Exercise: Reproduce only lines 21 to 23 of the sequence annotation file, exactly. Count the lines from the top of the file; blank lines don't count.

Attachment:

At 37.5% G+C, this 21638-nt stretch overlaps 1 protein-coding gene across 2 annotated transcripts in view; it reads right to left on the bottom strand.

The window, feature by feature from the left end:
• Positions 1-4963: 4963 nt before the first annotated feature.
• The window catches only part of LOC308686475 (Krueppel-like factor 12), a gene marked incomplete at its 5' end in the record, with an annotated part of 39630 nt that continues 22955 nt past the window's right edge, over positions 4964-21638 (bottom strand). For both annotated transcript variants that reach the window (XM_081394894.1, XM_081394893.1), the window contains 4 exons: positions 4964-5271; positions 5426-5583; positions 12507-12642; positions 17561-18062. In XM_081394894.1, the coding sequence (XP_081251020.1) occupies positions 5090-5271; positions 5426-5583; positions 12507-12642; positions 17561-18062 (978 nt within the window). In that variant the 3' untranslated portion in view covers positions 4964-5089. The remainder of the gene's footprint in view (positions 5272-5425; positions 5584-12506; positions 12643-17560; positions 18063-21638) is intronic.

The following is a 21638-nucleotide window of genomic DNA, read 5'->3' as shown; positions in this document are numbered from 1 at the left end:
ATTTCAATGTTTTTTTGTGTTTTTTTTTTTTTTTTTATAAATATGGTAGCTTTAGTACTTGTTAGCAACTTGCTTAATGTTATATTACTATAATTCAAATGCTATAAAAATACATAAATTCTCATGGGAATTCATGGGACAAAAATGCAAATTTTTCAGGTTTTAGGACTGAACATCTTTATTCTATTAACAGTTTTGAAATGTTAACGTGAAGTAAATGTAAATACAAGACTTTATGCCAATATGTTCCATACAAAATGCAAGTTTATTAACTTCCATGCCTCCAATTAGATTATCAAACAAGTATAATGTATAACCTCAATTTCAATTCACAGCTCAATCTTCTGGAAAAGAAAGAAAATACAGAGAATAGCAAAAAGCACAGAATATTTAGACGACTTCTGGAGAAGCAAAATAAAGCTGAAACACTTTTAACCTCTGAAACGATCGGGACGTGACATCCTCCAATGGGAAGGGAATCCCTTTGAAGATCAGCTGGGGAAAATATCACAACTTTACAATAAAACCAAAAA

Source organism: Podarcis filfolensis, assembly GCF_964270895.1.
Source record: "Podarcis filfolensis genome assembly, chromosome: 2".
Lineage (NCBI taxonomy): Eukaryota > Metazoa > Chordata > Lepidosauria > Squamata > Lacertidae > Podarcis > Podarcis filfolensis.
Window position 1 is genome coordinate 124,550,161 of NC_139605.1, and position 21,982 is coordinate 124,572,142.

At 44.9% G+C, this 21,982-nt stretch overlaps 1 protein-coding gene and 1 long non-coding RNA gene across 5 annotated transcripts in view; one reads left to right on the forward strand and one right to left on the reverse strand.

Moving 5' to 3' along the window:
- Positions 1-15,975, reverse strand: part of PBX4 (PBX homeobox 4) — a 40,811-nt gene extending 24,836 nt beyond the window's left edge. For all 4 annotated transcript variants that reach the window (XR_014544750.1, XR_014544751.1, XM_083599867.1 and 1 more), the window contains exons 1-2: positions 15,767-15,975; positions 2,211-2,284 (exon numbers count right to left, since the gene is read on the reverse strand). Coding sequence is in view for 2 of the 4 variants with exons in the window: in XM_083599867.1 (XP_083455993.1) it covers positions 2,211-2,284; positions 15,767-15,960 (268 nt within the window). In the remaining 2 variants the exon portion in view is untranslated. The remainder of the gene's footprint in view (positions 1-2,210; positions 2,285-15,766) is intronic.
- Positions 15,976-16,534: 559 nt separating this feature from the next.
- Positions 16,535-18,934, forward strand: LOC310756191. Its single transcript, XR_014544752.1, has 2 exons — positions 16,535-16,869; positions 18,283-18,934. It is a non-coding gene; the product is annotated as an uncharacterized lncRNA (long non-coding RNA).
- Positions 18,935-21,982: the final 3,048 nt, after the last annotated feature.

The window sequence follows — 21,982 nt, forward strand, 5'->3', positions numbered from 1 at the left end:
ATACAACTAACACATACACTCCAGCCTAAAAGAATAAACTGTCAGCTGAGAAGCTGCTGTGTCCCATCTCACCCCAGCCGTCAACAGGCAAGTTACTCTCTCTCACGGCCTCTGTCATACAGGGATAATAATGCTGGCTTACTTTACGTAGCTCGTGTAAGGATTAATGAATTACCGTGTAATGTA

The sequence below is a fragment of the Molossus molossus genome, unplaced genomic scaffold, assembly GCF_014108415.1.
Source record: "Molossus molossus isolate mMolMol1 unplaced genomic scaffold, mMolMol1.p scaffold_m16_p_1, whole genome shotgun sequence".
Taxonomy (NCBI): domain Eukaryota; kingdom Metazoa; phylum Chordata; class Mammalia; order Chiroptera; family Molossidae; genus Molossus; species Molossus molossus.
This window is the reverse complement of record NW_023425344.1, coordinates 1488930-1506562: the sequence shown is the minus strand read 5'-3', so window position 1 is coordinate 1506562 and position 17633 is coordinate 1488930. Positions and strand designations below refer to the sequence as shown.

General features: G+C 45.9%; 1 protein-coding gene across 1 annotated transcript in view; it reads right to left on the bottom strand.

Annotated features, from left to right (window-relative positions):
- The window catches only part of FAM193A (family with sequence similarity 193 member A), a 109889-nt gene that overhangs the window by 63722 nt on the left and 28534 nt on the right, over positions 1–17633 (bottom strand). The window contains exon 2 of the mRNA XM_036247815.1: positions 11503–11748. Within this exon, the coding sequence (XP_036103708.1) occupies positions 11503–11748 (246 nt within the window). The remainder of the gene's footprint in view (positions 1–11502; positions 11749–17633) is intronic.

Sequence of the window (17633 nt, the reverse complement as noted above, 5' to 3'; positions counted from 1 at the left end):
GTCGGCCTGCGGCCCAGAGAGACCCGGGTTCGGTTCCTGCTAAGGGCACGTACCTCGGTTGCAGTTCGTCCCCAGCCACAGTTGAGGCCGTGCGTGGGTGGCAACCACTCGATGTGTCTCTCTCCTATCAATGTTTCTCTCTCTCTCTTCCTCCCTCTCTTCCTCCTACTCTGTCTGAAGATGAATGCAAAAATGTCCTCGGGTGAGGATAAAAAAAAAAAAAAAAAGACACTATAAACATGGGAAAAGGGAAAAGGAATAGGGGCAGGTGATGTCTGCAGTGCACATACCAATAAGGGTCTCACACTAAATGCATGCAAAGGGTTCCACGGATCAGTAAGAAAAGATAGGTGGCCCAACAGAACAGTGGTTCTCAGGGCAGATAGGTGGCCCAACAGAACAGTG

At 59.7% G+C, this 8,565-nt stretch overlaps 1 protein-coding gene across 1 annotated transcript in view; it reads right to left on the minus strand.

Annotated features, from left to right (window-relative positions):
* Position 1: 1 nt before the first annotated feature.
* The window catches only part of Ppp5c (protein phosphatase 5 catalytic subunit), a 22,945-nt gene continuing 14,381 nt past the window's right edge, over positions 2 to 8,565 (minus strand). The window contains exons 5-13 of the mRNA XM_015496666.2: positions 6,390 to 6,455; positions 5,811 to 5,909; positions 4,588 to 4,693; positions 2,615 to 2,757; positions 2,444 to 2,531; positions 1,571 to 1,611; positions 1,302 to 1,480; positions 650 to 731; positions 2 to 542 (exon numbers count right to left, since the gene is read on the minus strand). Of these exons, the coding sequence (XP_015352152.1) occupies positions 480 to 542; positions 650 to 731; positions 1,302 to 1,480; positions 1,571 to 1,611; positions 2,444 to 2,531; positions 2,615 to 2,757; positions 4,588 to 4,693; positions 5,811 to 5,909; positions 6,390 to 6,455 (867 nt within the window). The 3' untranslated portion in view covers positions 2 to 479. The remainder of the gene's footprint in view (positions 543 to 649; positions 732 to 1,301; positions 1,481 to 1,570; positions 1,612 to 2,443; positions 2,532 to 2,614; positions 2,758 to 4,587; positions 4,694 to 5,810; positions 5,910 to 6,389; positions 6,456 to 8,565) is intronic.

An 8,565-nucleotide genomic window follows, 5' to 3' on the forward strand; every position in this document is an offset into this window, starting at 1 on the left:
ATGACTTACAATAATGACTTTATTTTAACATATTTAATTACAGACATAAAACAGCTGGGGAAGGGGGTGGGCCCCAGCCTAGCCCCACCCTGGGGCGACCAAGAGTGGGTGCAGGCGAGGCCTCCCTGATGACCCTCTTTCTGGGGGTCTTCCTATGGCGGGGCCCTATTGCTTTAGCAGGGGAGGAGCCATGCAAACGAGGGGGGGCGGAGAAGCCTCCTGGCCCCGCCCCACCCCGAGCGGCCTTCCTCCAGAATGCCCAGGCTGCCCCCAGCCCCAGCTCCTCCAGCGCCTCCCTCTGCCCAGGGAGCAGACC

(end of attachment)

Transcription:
Taxonomy (NCBI): domain Eukaryota; kingdom Metazoa; phylum Chordata; class Mammalia; order Chiroptera; family Molossidae; genus Molossus; species Molossus molossus.
This window is the reverse complement of record NW_023425344.1, coordinates 1488930-1506562: the sequence shown is the minus strand read 5'-3', so window position 1 is coordinate 1506562 and position 17633 is coordinate 1488930. Positions and strand designations below refer to the sequence as shown.

General features: G+C 45.9%; 1 protein-coding gene across 1 annotated transcript in view; it reads right to left on the bottom strand.